"The disillusionment was irrevocable. One day while she was in college, Michele (Bachmann) took the train from Minneapolis to Winona. She'd brought along a copy of Burr, Gore Vidal's fictional portrayal of America's Founders, to pass the time. What she read horrified her. Told from the point of view of Aaron Burr, Vidal's novel makes endless fun of Washington, Jefferson, and Hamilton. At one point the narrator says America's first president had a large rear end. 'It was so disgusting to me,' Michele said, 'talking about how he was waddling or something.' She put the book down and looked out the window at the passing landscape. He's mocking the Founders, she thought. That's not who these men were. Then she thought: I don't think I'm a Democrat. 'And at that moment, I became a Republican. I was done.'" (The Weekly Standard via NPR)


"I'm not the only one to notice (Niall) Ferguson's recent bloviations. Last month Michael Lind wrote a broadside against Ferguson in Salon. Lind paints Ferguson as someone who's always been a hack, which is unfair -- he produced some genuinely interesting economic history back in the day. Still, it's genuinely sad to witness the odd decline of Ferguson from premier economic historian to hack commentator. Financially, he's much richer from this move, but his writing has become so impoverished over the past decade that he's writing his way out of the foreign policy conversation. I've frequently bemoaned the ignorance of economic history and foreign economic policy in debates about international relations. Because of this, I must mourn the passing of Ferguson's ability to make informed contributions to important policy debates. The opportunity cost of reading his current hackwork, however, has become way too high." (Daniel Drezner)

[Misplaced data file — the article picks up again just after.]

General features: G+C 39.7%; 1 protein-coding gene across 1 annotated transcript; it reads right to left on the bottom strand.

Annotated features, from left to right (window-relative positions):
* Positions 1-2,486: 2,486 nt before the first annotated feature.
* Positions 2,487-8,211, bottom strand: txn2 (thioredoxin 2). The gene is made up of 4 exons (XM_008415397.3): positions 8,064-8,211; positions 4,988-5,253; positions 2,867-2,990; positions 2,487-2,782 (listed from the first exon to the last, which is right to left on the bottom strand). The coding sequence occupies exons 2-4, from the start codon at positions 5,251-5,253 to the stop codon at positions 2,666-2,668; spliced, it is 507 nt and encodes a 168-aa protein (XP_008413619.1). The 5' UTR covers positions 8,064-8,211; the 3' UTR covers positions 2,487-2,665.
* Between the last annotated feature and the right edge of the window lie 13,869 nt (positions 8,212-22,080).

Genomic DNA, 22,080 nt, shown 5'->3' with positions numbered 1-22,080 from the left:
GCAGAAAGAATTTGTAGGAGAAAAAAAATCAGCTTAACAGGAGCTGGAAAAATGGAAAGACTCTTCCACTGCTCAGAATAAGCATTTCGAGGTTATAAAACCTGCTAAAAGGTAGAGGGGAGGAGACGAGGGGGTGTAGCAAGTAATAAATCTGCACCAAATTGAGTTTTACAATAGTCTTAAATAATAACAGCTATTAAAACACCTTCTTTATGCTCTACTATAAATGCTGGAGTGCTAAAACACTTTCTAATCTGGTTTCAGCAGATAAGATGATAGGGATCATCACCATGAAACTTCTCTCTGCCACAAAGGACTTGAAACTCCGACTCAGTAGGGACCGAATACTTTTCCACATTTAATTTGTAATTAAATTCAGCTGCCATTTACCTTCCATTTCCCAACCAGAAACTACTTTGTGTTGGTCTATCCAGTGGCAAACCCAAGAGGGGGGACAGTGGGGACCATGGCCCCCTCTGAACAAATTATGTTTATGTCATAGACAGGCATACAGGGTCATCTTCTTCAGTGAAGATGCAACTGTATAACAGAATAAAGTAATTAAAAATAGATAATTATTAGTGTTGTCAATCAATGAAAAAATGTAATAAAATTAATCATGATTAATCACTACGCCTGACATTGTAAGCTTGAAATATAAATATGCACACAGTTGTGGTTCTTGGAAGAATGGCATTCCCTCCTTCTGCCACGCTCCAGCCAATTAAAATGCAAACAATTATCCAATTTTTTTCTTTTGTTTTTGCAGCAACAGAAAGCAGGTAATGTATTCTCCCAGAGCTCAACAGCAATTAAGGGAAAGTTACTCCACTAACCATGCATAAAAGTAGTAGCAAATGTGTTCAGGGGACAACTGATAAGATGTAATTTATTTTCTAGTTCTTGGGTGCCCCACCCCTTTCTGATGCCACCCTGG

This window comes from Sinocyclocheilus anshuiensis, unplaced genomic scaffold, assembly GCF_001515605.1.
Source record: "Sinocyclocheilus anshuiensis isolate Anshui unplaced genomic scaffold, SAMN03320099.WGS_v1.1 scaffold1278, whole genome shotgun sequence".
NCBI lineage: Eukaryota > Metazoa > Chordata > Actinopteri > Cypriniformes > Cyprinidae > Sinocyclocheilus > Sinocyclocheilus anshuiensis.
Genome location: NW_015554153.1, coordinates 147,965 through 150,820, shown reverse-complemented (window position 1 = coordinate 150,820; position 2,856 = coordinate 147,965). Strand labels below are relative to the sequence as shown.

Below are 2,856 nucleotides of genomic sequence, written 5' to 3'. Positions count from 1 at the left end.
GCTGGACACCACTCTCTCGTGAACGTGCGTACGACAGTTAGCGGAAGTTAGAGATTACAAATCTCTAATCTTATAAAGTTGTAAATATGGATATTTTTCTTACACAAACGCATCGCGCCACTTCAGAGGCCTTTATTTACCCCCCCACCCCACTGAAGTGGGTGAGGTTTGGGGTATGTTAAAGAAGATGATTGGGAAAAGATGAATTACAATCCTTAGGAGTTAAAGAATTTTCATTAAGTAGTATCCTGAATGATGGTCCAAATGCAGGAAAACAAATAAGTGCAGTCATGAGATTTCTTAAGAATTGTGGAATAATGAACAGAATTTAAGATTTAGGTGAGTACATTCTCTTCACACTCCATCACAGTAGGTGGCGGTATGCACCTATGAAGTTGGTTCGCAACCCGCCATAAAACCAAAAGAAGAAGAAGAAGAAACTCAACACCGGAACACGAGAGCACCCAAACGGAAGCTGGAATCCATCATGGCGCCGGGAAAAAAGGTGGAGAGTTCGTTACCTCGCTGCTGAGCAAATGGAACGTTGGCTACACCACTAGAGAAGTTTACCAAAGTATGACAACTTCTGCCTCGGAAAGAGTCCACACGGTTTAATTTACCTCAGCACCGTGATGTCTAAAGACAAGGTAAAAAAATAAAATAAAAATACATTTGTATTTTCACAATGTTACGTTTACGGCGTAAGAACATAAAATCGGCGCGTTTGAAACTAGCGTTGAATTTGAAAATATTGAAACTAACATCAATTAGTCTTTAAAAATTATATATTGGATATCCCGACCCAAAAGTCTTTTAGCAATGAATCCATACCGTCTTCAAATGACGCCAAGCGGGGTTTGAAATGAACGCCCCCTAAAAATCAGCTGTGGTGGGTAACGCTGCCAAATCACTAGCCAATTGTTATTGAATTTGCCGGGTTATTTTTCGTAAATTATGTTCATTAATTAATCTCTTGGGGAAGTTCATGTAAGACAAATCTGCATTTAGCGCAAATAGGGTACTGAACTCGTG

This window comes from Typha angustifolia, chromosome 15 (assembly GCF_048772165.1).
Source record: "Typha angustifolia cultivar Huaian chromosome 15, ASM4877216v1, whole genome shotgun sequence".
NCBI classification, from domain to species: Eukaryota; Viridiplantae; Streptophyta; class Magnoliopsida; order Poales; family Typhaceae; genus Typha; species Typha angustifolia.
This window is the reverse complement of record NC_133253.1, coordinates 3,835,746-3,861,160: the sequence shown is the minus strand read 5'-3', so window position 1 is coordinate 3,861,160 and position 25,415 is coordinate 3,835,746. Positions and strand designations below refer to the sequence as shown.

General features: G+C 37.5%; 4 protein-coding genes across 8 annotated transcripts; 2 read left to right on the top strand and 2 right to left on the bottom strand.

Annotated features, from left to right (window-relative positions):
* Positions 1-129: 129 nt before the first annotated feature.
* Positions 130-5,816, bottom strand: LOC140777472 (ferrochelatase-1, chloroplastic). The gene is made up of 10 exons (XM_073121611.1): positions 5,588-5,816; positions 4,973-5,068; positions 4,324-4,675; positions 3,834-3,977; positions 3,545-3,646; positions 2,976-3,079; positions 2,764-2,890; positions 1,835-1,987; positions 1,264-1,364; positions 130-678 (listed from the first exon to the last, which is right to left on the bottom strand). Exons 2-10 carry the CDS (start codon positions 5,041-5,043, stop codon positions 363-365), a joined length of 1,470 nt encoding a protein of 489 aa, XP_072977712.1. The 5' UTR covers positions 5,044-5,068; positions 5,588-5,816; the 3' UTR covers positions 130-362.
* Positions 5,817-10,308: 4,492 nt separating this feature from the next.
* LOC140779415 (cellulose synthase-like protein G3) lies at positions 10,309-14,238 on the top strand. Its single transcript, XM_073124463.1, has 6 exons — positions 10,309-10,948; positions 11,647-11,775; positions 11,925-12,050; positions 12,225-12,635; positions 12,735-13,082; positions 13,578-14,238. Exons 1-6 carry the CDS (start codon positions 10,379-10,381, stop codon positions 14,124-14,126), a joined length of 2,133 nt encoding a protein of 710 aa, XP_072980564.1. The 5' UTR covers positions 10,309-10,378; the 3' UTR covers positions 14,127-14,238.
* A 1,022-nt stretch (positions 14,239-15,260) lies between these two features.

"Last night over at Lincoln Center in Damrosch Park, the Lincoln Center for the Performing Arts presented the annual Midsummer Night Swing Opening Benefit honoring Daisy and Paul Soros for 18 years of generous support. This is the first year the Summer Swing has been a benefit – besides being a great public event. Before that, the Soroses who are and have been very active in New York both socially and philanthropically wrote the check. They particularly love what this does for New Yorkers on summer nights. There’s a live orchestra and everybody dances. Everybody. Even the people who don’t dance. It’s catching. Last night was a beautiful night at sundown. The temperature was right." (NYSocialDiary)


"Bobby Rivers has been seen on a TV near you for decades. Rivers, a genial host, spent time on air in New York at WPIX, WNBC, and WNYW. Rivers, who is gay, gained national fame as a VJ on VH1 early in his career. Later, he had a show on the Food Network. Friday night, New York became the sixth state to legalize same-sex marriage. For Rivers, though, it’s bittersweet. 'I wish my late partner had lived to see that historic day and I wish I [had been] in New York City that night,' Rivers admits to FishbowlNY. 'I’m so proud of the state I love.' Rivers watched his partner die from the ravages of AIDS in 1994. During that time, he was reporting for WNBC/Channel 4’s Weekend Today in New York." (FishbowlNY)


"In Robert Altman, The Oral Biography by Mitchell Zuckoff, the late, great director's longtime wife, Kathryn Reed Altman, remembers a time in 1972 when the phone rang and Altman picked up the other extension. 'I could tell something was up,' Kathryn relates. That night, she goes on, 'it all kind of broke that he was having this encounter with Faye Dunaway--and she was on the phone.'She was a real smart assed bitch and I really didn't like her.' Which might not exactly be a minority opinion. After a rocky period, Faye was warded off and the marriage somehow got patched back together like a brilliantly edited Altman film. But years later, Faye found herself at the same Oscar party as the Altmans. Relates the wife: 'Bob didn't acknowledge her. He was like it never happened, which is a good way of handling it. She came around to my side and kneeled down and went through this big apology to me. 'I said, 'You can't take full responsibility. It wasn't just you, Faye.' 'Bob was the one who should have been down on his knees.'" (Musto)